In the second part of his commentary on Paradise Dam, Ben Artup looks at issues behind the scenes regarding water infrastructure in the Wide Bay Burnett region.
Recent events and discussions have made it clear what the State Government’s main agenda is in regard to Paradise Dam, and it’s not safety.
What a lot of people have perhaps missed in the noise around Paradise Dam is that the Minister's own Department1 is simultaneously conducting another business case in the upper Burnett regarding water infrastructure related to Paradise Dam.
This other business case, titled Water Supply Requirements in the North and South Burnett was recently released by South Burnett Regional Council and is of great concern to the future of Bundaberg.
Engineering firm Jacobs are conducting this other study.
Unlike the business case being prepared by Building Queensland for the Bundaberg region, the North and South Burnett business case is rather unusually being prepared by the Minister's own Department.
Normally, the Minister's Department sticks to setting water policy and plays a reviewer role on business cases, not the proponent seeking to justify a major public investment.
The North and South Burnett business case is also being funded by the Australian Government, at a cost of $2 million, however seemingly lacks the usual independent rigour of a State Government business case.
This other business case is important because, as it currently stands, it lists 10 options that would see water transferred out of the Bundaberg water supply scheme and moved to water schemes outside of Bundaberg.
Council has written to the State Government and Sunwater asking that Bundaberg Regional Council, and our local agricultural groups, be consulted on the North and South Burnett study.
So far, the State Government and Sunwater have declined to permit our region to have any say in this study.
This approach by the Minister's Department of running two simultaneous, yet separate business cases, is a clear divide-and-conquer approach to our region’s economic development.
The North and South Burnett Jacobs-led study identifies a total of 23 options for water infrastructure investment in the Burnett.
Ten of these options require the transfer of water stored in Paradise Dam for the Bundaberg water scheme to other schemes, primarily located in the Burnett.
Chasing a Sunwater dividend
So what’s going on? What’s driving Sunwater and the State Government to consider moving water away from our region, particularly when it could cost the Bundaberg region over $2.4 billion in lost economic prosperity?
Well its rather obvious, it’s about maximising financial returns for the State Government.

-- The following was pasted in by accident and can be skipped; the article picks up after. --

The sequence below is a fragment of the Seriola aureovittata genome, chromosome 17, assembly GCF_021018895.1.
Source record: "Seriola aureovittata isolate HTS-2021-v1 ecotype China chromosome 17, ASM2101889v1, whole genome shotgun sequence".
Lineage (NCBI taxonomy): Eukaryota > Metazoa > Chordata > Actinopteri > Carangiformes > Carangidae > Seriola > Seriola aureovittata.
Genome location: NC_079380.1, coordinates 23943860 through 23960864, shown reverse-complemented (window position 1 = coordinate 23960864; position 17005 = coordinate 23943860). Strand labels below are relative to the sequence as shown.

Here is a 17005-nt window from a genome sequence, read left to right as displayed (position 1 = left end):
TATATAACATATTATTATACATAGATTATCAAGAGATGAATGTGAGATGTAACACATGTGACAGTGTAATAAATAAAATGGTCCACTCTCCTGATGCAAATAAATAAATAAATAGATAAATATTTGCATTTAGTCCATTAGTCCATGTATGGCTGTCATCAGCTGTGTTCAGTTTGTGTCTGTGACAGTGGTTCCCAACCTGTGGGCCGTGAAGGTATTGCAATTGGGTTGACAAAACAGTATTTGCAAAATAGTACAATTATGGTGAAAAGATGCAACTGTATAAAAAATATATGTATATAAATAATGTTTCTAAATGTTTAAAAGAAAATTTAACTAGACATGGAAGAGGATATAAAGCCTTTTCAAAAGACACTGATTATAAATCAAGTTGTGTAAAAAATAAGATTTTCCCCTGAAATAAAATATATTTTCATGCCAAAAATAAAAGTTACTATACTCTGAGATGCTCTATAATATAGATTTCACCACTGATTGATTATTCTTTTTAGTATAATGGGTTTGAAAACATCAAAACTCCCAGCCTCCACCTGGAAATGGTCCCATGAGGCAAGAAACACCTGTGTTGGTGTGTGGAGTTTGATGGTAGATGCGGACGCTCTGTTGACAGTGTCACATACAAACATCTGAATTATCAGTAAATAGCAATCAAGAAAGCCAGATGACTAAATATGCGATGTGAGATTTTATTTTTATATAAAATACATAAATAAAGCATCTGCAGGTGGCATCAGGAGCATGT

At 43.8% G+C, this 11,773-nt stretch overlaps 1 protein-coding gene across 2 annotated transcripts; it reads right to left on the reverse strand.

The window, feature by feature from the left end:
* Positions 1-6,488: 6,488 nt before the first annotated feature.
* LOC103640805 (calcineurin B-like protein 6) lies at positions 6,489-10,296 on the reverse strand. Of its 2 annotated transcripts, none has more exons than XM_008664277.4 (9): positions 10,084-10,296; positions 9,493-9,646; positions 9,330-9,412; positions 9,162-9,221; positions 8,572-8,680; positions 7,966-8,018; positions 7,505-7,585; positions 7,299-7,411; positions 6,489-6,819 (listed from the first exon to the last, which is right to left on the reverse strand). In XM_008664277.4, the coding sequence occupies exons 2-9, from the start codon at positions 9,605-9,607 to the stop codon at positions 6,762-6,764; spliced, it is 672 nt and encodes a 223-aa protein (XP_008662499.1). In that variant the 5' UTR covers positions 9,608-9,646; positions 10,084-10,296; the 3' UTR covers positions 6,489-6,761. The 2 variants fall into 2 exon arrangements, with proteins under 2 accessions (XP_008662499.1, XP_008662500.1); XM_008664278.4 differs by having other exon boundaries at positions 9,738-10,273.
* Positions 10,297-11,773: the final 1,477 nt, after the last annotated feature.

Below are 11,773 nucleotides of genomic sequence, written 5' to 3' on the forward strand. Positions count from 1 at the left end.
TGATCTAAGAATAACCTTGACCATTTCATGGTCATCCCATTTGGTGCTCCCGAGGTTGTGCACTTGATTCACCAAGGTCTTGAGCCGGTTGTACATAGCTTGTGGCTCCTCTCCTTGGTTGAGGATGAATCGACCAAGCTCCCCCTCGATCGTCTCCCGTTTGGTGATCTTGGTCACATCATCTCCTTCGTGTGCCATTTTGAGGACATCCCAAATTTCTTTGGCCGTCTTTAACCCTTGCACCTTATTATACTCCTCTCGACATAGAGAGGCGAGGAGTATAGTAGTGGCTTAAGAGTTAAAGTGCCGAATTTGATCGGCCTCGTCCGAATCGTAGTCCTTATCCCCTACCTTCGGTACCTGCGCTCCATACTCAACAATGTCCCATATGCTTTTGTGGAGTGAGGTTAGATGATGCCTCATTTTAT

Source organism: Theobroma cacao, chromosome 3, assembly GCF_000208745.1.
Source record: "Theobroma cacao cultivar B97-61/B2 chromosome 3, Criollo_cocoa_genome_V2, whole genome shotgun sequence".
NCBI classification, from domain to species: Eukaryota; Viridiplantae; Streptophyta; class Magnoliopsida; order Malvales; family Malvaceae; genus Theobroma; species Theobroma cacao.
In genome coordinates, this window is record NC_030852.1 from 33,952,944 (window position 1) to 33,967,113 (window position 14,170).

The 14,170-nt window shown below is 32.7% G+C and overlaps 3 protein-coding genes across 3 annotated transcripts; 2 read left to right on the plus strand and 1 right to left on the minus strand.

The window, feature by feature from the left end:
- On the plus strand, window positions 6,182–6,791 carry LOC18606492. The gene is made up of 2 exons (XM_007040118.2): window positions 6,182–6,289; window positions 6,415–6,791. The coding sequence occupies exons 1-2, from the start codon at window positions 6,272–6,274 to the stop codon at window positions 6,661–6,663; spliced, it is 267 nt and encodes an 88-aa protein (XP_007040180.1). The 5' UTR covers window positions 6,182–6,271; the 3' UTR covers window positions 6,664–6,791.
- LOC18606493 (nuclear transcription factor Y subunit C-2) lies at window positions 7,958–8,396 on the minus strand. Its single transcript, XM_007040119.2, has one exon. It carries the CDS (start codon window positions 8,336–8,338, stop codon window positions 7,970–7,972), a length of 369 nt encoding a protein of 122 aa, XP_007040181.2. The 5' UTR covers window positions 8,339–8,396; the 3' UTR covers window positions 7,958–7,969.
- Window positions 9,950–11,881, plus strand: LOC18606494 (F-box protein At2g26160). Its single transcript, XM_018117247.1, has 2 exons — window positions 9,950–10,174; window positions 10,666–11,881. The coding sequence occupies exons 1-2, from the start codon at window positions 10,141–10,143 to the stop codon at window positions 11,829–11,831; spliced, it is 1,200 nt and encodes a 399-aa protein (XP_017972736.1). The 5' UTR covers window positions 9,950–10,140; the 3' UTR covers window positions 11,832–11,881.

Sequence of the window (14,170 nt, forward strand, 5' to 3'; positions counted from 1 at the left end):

As a government owned corporation, Sunwater who operate Paradise Dam are required to pay a dividend back to the State Government.
The more water Sunwater can sell to irrigators, the larger the potential dividend payable to the State Government.
The problem for the State Government is that unsold water in the Bundaberg water supply scheme cannot currently be moved out of the scheme and sold elsewhere.
While the Minister can make the decision to transfer water between water schemes at the stroke of a pen, publicly Anthony Lynham needs an independent business case showing that a transfer of water between water schemes is good for the state economy.
A push to transfer Bundaberg’s water to North and South Burnett
The Bundaberg Region is one of the largest agricultural food bowls in Australia, with readily available inputs such as water, quality soils and climate.
Sustained long-term investment in water infrastructure here will have a higher compounding effect than anywhere else in Australia.
Notwithstanding this, grower groups and Councils in the Burnett, along with Sunwater and the Minister would be acutely aware of the opportunity to sell unsold water held in Paradise Dam for the Bundaberg water scheme to irrigators in the South and North Burnett.
It’s understandable why the Mayor of North Burnett, Rachel Chambers, would parochially refer to water in Paradise Dam as “North Burnett’s water” given her area is at the top of the Paradise Dam catchment.
The reality is, most of the unsold water in Paradise Dam is reserved for the Bundaberg water supply scheme, not the upper Burnett scheme.
While as a member Council of WBBROC2 who strongly supports growth and prosperity of the North and South Burnett, it shouldn’t be done at the demise of any other region in the Wide Bay Burnett.
Any decision to transfer water out of the Bundaberg scheme shouldn’t be decided by whoever runs the best clandestine political campaign, supported by a secretive study commissioned off an engineering firm.
With roughly 100,000 megalitres of unsold water allocated in Paradise Dam for the Bundaberg scheme, if this water was to be reallocated and sold in any other water scheme3, then the State Government stands to make a significant financial windfall, payable via a dividend from Sunwater.
And this is exactly what the secretively conducted North and South Burnett study is examining.
It is explicitly building the case for the State Government and Sunwater to reallocate water held in the Bundaberg scheme for use in places like the Burnett, Coalstoun Lakes and Mundubbera.
Coalstoun Lakes, for example, is listed in six of the 23 options being examined in the $2 million North and South Burnett study.
Option two, titled, “liberalise water allocation trading between water supply schemes” means if this option goes ahead, then unsold water in the Bundaberg scheme could be sold to other regions.